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The day after tomorrow? A very harsh winter awaits the northern hemisphere, which will cause a global crisis

The day after tomorrow? A very harsh winter awaits the northern hemisphere, which will cause a global crisis 1

No one has yet learned how to control the weather. However, forecasters already know how to make more or less accurate forecasts.

Apparently, our world is on the verge of another colossal test. Humanity did not have time, as they say, to “take a breath” after the coronavirus pandemic (which, in fact, is not yet over at all), but a new threat is already approaching it.

Forecasts are louder and louder that the energy crisis unfolding before our eyes is just a prelude to a truly global nightmare that the population of most countries of the planet may expect this year. The “tension” with energy resources, experienced by the warm autumn and the manifold increase in their shortage, which came in a frosty winter – these are, as they say, “two big differences.”

The very harsh winter of 2021-22 will wreak havoc on all markets, from fuel to food, and could well turn the current energy crisis into a global economic crisis, Bloomberg reported.

Already, the population of most European countries is beginning to receive large bills for heating houses and apartments. If the forecasts of the weather forecasters come true, then the accounts will become completely astronomical. This will have far-reaching not only economic, but also political consequences.

The population will not forgive the authorities, who now have to deal with, besides the pandemic, only high inflation, if this winter they also have to pay almost all their income for heating.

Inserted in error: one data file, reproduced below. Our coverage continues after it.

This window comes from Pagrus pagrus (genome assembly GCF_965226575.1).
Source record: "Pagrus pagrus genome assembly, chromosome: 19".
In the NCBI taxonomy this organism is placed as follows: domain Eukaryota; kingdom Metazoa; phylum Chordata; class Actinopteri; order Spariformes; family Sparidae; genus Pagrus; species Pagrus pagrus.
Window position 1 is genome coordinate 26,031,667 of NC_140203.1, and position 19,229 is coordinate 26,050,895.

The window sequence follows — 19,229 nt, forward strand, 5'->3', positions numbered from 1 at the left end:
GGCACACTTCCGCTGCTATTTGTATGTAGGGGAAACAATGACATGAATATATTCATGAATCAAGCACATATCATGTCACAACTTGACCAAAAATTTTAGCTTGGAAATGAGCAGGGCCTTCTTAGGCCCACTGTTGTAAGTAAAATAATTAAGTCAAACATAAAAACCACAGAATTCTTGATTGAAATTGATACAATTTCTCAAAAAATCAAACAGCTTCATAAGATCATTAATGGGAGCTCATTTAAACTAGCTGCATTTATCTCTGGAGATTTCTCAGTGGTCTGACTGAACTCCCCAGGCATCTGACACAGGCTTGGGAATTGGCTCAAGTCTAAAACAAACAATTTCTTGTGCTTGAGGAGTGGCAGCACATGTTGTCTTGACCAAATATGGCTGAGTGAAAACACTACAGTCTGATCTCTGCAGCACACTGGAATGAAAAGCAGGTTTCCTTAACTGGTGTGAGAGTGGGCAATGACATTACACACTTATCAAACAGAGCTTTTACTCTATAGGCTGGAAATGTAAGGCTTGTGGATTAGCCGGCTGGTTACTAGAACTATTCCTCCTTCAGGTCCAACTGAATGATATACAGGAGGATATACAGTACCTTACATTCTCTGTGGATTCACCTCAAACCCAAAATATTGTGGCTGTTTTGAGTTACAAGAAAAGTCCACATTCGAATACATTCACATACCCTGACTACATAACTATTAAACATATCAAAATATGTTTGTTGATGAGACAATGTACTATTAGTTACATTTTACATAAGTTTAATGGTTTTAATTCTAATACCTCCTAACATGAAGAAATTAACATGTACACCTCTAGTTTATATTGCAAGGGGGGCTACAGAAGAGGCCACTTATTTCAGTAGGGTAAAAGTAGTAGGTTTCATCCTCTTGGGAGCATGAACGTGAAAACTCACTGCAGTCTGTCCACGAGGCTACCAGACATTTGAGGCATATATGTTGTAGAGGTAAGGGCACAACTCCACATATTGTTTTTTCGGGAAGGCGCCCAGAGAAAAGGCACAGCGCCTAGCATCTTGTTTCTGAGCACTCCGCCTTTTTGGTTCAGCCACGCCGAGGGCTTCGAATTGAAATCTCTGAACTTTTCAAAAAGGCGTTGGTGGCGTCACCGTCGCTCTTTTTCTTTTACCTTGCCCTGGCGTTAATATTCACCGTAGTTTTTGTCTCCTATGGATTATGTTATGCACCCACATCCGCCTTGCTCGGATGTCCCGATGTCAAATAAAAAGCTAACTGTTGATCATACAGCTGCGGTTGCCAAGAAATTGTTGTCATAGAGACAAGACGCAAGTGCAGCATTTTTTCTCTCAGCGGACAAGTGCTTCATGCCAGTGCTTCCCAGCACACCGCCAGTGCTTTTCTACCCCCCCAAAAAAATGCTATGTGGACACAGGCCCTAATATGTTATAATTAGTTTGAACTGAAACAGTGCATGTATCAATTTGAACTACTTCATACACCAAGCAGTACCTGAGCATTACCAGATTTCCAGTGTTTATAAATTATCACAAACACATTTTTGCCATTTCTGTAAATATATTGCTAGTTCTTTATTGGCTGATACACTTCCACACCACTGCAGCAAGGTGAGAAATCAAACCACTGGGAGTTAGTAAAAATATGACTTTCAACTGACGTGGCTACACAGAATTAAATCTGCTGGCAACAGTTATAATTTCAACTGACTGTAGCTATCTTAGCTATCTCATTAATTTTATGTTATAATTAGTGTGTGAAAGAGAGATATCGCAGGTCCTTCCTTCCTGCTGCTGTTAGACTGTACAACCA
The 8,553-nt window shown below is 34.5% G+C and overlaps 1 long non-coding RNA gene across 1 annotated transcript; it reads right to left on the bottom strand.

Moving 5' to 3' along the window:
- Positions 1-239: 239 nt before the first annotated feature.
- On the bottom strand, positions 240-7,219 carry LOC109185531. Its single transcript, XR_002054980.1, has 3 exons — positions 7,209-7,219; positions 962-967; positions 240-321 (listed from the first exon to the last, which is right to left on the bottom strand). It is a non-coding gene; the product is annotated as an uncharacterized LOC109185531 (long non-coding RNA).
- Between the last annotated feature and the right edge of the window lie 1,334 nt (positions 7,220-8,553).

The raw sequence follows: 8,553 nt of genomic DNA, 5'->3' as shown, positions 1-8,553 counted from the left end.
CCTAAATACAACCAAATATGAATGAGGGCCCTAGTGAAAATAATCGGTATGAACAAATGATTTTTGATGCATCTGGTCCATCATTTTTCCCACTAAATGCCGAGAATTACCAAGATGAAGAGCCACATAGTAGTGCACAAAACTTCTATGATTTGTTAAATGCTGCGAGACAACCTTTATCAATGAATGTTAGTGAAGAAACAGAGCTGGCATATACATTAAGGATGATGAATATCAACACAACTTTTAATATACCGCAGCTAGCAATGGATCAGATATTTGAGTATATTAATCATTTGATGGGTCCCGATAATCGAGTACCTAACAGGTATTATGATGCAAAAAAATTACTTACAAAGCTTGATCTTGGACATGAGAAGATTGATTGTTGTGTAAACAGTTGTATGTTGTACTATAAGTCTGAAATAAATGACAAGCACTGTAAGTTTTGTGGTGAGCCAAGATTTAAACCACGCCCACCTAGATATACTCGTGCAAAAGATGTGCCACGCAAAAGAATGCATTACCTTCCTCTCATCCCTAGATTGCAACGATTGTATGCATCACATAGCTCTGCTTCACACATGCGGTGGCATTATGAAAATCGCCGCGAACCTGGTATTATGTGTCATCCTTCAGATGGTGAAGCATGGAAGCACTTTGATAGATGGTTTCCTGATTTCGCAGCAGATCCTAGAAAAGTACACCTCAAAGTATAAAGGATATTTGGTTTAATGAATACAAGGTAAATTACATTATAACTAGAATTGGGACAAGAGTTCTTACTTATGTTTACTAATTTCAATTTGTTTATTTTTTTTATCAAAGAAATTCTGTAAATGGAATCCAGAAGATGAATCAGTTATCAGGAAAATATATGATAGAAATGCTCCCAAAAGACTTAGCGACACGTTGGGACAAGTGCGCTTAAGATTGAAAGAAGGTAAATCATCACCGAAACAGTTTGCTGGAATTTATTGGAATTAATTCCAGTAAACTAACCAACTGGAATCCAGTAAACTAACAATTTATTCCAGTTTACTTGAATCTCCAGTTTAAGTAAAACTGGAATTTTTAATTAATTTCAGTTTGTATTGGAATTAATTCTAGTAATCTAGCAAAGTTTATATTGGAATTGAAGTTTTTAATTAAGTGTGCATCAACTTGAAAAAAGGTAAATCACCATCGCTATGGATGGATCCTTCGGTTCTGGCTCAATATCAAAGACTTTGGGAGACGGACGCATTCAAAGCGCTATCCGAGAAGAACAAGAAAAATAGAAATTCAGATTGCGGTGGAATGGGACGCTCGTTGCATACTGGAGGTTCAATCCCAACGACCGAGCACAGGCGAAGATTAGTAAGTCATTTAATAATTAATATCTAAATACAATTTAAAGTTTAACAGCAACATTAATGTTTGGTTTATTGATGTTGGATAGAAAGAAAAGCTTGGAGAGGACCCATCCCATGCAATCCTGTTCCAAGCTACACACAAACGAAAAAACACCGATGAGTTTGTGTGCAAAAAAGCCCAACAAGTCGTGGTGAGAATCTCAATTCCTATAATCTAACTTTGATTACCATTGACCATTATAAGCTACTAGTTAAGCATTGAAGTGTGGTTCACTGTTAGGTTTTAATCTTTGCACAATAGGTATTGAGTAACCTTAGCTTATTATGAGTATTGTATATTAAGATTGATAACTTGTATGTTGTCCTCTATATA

Another quite likely consequence of the harsh winter, combined with the energy crisis and all the other misfortunes that have befallen the planet lately, may be a sharp increase in skepticism regarding the transition to “clean” energy, perhaps the most popular and discussed topic of recent months before the arrival of the energy crisis.

Of course, forecasts of weather forecasters often differ from each other, but now most agree on one thing: El Niño, fluctuations in the temperature of the surface water layer in the equatorial Pacific Ocean, which seriously affects the climate, will bring a cold snap to the north and a warmer to the south of the United States, as well as dry most of the planet.

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However, the Polar Vortex, a sustained large-scale level of low pressure at the North Pole, will be weaker this year than last. This means that in the coming winter, it is much more likely that the cold Arctic air will repeatedly break out into the vastness of Asia, North America and Europe and bring sharp cold snaps.

“We’re looking forward to a ‘warm sandwich’ in the coming heating season with a potentially very cold center,” Todd Crawford said, director of Atmospheric G2 weather forecasting. – This means an unusually warm start to the season, followed by a cold period in January, a mild end to winter and early spring. This is the forecast for all major energy-consuming centers in the eastern US, western Europe and northeast Asia.”